WARNING: RG-3 organism. Cultures of Histoplasma capsulatum represent a severe biohazard to laboratory personnel and must be handled with extreme caution in a Class II Biological Safety Cabinet (BSCII).
Histoplasma capsulatum has a worldwide distribution, however the Mississippi-Ohio River Valley in the USA is recognised as a major endemic region. Environmental isolations of the fungus have been made from soil enriched with excreta from chicken, starlings and bats. Histoplasmosis is an intracellular mycotic infection of the reticuloendothelial system caused by the inhalation of the fungus. Approximately 95% of cases of histoplasmosis are inapparent, subclinical or benign. The remaining 5% of cases may develop chronic progressive lung disease, chronic cutaneous or systemic disease or an acute fulminating fatal systemic disease. All stages of this disease may mimic tuberculosis. Sporadic cases have been reported in Australia.
Morphological Description: Histoplasma capsulatum exhibits thermal dimorphism growing in living tissue or in culture at 37C as a budding yeast-like fungus and in soil or culture at temperatures below 30C as a mould.
Colonies at 25C are slow growing, white or buff-brown, suede-like to cottony with a pale yellow-brown reverse. Other colony types are glabrous or verrucose, and a red pigmented strain has been noted (Rippon, 1988). Microscopic morphology shows the presence of characteristic large, rounded, single-celled, 8-14 µm in diameter, tuberculate macroconidia formed on short, hyaline, undifferentiated conidiophores. Small, round to pyriform microconidia, 2-4 µm in diameter, borne on short branches or directly on the sides of the hyphae may also be present.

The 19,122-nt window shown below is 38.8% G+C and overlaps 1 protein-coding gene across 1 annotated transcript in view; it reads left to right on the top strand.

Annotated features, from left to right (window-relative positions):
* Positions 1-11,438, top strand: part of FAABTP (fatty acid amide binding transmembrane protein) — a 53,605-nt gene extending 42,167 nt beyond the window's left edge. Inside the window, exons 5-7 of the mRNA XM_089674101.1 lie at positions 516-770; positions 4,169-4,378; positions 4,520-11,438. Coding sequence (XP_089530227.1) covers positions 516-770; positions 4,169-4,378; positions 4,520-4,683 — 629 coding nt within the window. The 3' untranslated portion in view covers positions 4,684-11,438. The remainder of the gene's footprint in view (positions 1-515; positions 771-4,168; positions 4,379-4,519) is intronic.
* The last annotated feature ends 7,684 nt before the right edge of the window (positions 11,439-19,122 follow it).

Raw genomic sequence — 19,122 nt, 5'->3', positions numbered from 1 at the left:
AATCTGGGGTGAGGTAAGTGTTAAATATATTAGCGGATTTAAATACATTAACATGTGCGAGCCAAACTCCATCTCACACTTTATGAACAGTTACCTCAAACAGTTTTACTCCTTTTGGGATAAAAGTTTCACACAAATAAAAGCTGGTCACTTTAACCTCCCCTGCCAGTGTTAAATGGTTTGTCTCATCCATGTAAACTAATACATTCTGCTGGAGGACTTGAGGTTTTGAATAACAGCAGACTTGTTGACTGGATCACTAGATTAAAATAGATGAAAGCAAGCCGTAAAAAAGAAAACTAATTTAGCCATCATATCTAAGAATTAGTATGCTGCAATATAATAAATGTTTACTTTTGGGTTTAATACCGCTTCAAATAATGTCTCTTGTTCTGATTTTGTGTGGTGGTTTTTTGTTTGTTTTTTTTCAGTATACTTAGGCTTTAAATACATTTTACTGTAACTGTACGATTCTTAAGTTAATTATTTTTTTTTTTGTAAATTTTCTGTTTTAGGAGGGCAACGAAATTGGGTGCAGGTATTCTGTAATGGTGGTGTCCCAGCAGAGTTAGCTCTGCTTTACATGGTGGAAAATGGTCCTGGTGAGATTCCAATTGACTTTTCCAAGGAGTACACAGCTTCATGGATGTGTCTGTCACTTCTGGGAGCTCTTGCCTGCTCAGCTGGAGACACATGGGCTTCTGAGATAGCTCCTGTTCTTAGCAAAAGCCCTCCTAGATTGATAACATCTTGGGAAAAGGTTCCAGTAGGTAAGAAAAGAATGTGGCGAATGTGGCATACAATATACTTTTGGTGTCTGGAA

Colonies at 37C grown on brain heart infusion (BHI) agar containing blood are smooth, moist, white and yeast-like. Microscopically, numerous small round to oval budding yeast-like cells, 3-4 x 2-3 µm in size are observed.
Three varieties of Histoplasma capsulatum are recognised, depending on the clinical disease: var. capsulatum is the common cause of histoplasmosis; var. duboisii is the African type and var. farciminosum causes lymphangitis in horses. Histoplasma isolates may also resemble species of Sepedonium and Chrysosporium. Traditionally, positive identification required conversion of the mould form to the yeast phase by growth at 37C on enriched media, however for laboratory safety, culture identification by either exoantigen test or DNA sequencing is now preferred.
Key Features: Clinical history, tissue morphology, culture morphology and positive exoantigen test or DNA sequencing.
Molecular Identification: A probe for species recognition is commercially available (Padhye et al. 1992, Chemaly et al. 2001) and Elias et al. (2012) developed a multiplex-PCR for identification from cultures. Scheel et al. (2014) developed a loop-mediated isothermal amplification (LAMP) assay for detection directly in clinical samples which is affordable and useful in resource poor facilities. ITS sequencing may also be used for accurate identification (Estrada-Bárcenas et al. 2014, Irinyi et al. 2015).
References: McGinnis (1980), Chandler et al. (1980), George and Penn (1986), Rippon (1988), de Hoog et al. (2000, 2015).
Culture of Histoplasma capsulatum.
Large, rounded, single-celled, tuberculate macroconidia and small microconidia of H. capsulatum.
Rippon, J.W. 1988. Medical Mycology. 3rd Edition. W.B. Saunders Co., Philadelphia, USA.